Upbeat view on jobs picture
When the Bureau of Labor Statistics published the unemployment figures for January showing a further decline in the jobless rate, Lacy H. Hunt ''really felt good,'' as he put it.
This economist with Carroll McEntee & McGinley Inc., a Wall Street bond house , last month forecast a sharper drop in the unemployment rate than generally expected this year. The January figure, with the civilian unemployment rate dropping to 8 percent from 8.2 percent in December, showed his prediction was coming true.
''If I am right and trends mature the way I think they will, President Reagan will be able to run on the claim that 7 million jobs were created during his tenure,'' Dr. Hunt said. ''He is in an enviable position on the economic standpoint. Now if he can just get out of Lebanon. . . .''
The labor force has already grown 4.5 million during the Reagan administration. Dr. Hunt expects rapid growth in the number of new jobs this year to bring the jobless rate down to 7.5 percent by midyear and 6.9 percent by the last quarter. A survey of some twoscore economists by Blue Chip Economic Indicators reckons on unemployment declining to 6.7 percent by that quarter. The President's Council of Economic Advisers has cautiously forecast unemployment at 7.7 percent in the last quarter, only 0.2 percent below where it is now.
Ironically, the administration is reversing the usual pattern of an election year and taking a gloomier position on unemployment than the consensus of private economists.
Dr. Hunt assumes a slightly faster growth in the nation's output of goods and services this year than the administration does - 4.8 percent rather than 4.5 percent. But his optimism regarding the supply of jobs is based mainly on two other points:
* When the unemployment rate rose sharply in 1982, the labor force grew much more sharply than it should have, given the underlying situation in spending and production trends in the economy, he says. This is because ''secondary workers'' - primarily women, but also some teen-agers - flooded into the job market seeking work and incomes to replace those lost within the family.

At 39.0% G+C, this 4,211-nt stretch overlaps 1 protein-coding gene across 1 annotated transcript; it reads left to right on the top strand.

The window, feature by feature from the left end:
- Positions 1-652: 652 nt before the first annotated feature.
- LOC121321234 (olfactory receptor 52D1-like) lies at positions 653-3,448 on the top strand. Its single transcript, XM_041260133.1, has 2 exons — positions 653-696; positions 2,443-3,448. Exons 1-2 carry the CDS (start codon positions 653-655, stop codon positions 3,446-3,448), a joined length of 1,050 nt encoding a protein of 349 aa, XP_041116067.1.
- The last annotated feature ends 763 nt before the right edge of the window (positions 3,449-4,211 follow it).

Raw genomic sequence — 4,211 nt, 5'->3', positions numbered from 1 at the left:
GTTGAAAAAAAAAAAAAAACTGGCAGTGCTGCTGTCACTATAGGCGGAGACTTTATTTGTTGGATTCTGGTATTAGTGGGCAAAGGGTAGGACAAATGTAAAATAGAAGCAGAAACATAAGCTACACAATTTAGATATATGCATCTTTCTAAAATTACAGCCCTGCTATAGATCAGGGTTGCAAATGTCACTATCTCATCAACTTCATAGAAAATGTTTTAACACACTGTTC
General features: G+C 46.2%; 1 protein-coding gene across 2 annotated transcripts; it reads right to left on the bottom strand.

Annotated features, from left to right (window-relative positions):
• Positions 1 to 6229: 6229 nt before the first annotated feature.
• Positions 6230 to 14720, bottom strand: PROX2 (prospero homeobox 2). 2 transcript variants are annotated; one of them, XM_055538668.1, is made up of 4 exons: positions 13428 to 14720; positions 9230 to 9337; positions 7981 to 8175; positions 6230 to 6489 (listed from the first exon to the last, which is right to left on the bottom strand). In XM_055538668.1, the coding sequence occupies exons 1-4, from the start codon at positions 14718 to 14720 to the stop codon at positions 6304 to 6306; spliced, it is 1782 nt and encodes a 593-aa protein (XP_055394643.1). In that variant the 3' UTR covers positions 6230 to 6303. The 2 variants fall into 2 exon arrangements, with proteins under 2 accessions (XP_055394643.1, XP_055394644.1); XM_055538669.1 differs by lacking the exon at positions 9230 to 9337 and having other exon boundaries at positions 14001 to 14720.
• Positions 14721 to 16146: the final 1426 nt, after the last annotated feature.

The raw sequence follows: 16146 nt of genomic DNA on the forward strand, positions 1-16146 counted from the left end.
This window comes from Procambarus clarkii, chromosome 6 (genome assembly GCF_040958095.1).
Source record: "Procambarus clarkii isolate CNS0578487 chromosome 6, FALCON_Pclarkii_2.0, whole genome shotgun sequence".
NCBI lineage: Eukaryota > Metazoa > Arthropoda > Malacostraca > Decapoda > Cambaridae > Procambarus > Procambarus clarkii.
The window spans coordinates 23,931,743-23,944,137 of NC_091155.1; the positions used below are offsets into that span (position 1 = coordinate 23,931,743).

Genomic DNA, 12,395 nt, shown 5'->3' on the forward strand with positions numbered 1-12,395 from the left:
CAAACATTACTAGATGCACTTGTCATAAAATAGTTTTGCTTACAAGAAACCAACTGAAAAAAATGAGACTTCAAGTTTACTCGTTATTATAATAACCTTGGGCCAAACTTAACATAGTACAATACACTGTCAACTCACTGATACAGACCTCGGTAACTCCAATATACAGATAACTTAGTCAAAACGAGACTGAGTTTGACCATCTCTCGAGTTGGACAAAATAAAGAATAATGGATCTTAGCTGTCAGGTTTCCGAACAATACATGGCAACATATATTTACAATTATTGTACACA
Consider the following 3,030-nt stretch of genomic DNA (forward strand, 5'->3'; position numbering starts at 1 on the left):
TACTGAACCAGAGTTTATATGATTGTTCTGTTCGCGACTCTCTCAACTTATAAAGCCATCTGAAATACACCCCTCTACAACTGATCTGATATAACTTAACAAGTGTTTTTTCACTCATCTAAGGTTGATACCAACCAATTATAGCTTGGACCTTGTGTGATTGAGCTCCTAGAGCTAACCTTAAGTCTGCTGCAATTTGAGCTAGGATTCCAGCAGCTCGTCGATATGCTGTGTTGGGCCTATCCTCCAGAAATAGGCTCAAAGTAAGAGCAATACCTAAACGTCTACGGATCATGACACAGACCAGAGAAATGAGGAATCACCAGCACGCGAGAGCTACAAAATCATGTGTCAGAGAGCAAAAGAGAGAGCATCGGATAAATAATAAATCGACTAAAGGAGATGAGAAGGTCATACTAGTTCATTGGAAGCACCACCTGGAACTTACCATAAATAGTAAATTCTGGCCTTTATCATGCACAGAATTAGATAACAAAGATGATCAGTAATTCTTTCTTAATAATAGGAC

That situation is now being reversed. As men go back to work, some of their wives are deciding to stay home. The 1982 shift also ''drained away'' some of the potential labor force growth this year.
* Four leading indicators of the labor market suggest that further improvement in the job situation is likely over the next several months, Dr. Hunt says.
The manufacturing workweek in December was at a very high level of 40.5 hours , 3.8 percent above the recession trough. It rose to 40.9 hours in January. That is the highest level since April 1973, when the economy was booming. The increase in the workweek has been greater than in any of the post-1960 recoveries.
Average factory overtime was 3.4 hours, the same as in December. The last time overtime totaled 3.4 hours was in July 1979, and then nonagricultural payroll employment improved in each of the following nine months. Overtime has risen 47.8 percent since the end of the recession in November 1982, again the best gain for all post-1960 recoveries.
Also there has been a rapid increase in help-wanted advertising. In December, the Conference Board index was up about 6 percent from the month before, which in turn was up 46.2 percent from the recession's trough. Again, this is up more than is usual in upturns.
Finally, the percentage of industries reporting increased employment is relatively large - 67 percent. There were 100,000 jobs added in manufacturing in January, 103,000 in construction, 36,000 in retailing.
These indicators lead Dr. Hunt to conclude that business, seeing the demand for its goods increase handsomely, has first tried to increase production by stepping up the length of the workweek to ''extreme levels'' through overtime. Now, however, business must hire more workers to get greater production.
''The near-term outlook for the labor markets is bright indeed,'' he says.
In fact, if Dr. Hunt is correct, the unemployment rate could be lower at election time than the 7.4 percent when President Reagan took office.